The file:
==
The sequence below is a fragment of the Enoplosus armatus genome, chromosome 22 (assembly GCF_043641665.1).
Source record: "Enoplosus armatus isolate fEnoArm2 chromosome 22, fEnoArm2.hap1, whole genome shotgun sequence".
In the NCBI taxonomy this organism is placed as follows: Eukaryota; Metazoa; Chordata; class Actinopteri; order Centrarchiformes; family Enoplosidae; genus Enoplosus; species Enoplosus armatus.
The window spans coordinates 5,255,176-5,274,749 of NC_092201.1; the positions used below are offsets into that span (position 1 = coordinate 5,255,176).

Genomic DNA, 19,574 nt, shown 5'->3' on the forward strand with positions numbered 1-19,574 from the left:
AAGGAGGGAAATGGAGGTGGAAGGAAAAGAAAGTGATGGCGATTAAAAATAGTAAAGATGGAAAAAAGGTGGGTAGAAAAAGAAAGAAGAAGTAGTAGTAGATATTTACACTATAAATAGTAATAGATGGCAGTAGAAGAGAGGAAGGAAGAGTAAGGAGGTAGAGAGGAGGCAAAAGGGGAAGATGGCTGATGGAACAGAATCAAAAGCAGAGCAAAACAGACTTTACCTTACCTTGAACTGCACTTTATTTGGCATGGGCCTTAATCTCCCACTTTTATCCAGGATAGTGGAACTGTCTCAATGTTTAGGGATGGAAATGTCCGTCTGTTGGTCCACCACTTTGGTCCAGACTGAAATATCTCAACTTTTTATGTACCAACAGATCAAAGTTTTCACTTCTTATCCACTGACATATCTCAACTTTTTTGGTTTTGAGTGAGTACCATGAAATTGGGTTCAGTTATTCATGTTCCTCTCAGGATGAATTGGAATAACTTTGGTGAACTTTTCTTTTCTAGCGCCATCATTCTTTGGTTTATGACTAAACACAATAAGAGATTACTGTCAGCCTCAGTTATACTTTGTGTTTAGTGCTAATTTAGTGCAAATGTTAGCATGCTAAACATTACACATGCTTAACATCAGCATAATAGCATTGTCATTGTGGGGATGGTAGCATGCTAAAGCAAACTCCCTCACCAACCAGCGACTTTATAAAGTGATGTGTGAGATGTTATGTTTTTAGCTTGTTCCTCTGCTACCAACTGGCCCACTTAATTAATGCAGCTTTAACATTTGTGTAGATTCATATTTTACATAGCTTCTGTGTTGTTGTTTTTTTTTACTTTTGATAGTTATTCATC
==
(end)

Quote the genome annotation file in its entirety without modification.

The sequence below is a fragment of the Enoplosus armatus genome, chromosome 22 (assembly GCF_043641665.1).
Source record: "Enoplosus armatus isolate fEnoArm2 chromosome 22, fEnoArm2.hap1, whole genome shotgun sequence".
In the NCBI taxonomy this organism is placed as follows: Eukaryota; Metazoa; Chordata; class Actinopteri; order Centrarchiformes; family Enoplosidae; genus Enoplosus; species Enoplosus armatus.
The window spans coordinates 5,255,176-5,274,749 of NC_092201.1; the positions used below are offsets into that span (position 1 = coordinate 5,255,176).

Genomic DNA, 19,574 nt, shown 5'->3' on the forward strand with positions numbered 1-19,574 from the left:
AAGGAGGGAAATGGAGGTGGAAGGAAAAGAAAGTGATGGCGATTAAAAATAGTAAAGATGGAAAAAAGGTGGGTAGAAAAAGAAAGAAGAAGTAGTAGTAGATATTTACACTATAAATAGTAATAGATGGCAGTAGAAGAGAGGAAGGAAGAGTAAGGAGGTAGAGAGGAGGCAAAAGGGGAAGATGGCTGATGGAACAGAATCAAAAGCAGAGCAAAACAGACTTTACCTTACCTTGAACTGCACTTTATTTGGCATGGGCCTTAATCTCCCACTTTTATCCAGGATAGTGGAACTGTCTCAATGTTTAGGGATGGAAATGTCCGTCTGTTGGTCCACCACTTTGGTCCAGACTGAAATATCTCAACTTTTTATGTACCAACAGATCAAAGTTTTCACTTCTTATCCACTGACATATCTCAACTTTTTTGGTTTTGAGTGAGTACCATGAAATTGGGTTCAGTTATTCATGTTCCTCTCAGGATGAATTGGAATAACTTTGGTGAACTTTTCTTTTCTAGCGCCATCATTCTTTGGTTTATGACTAAACACAATAAGAGATTACTGTCAGCCTCAGTTATACTTTGTGTTTAGTGCTAATTTAGTGCAAATGTTAGCATGCTAAACATTACACATGCTTAACATCAGCATAATAGCATTGTCATTGTGGGGATGGTAGCATGCTAAAGCAAACTCCCTCACCAACCAGCGACTTTATAAAGTGATGTGTGAGATGTTATGTTTTTAGCTTGTTCCTCTGCTACCAACTGGCCCACTTAATTAATGCAGCTTTAACATTTGTGTAGATTCATATTTTACATAGCTTCTGTGTTGTTGTTTTTTTTTACTTTTGATAGTTATTCATC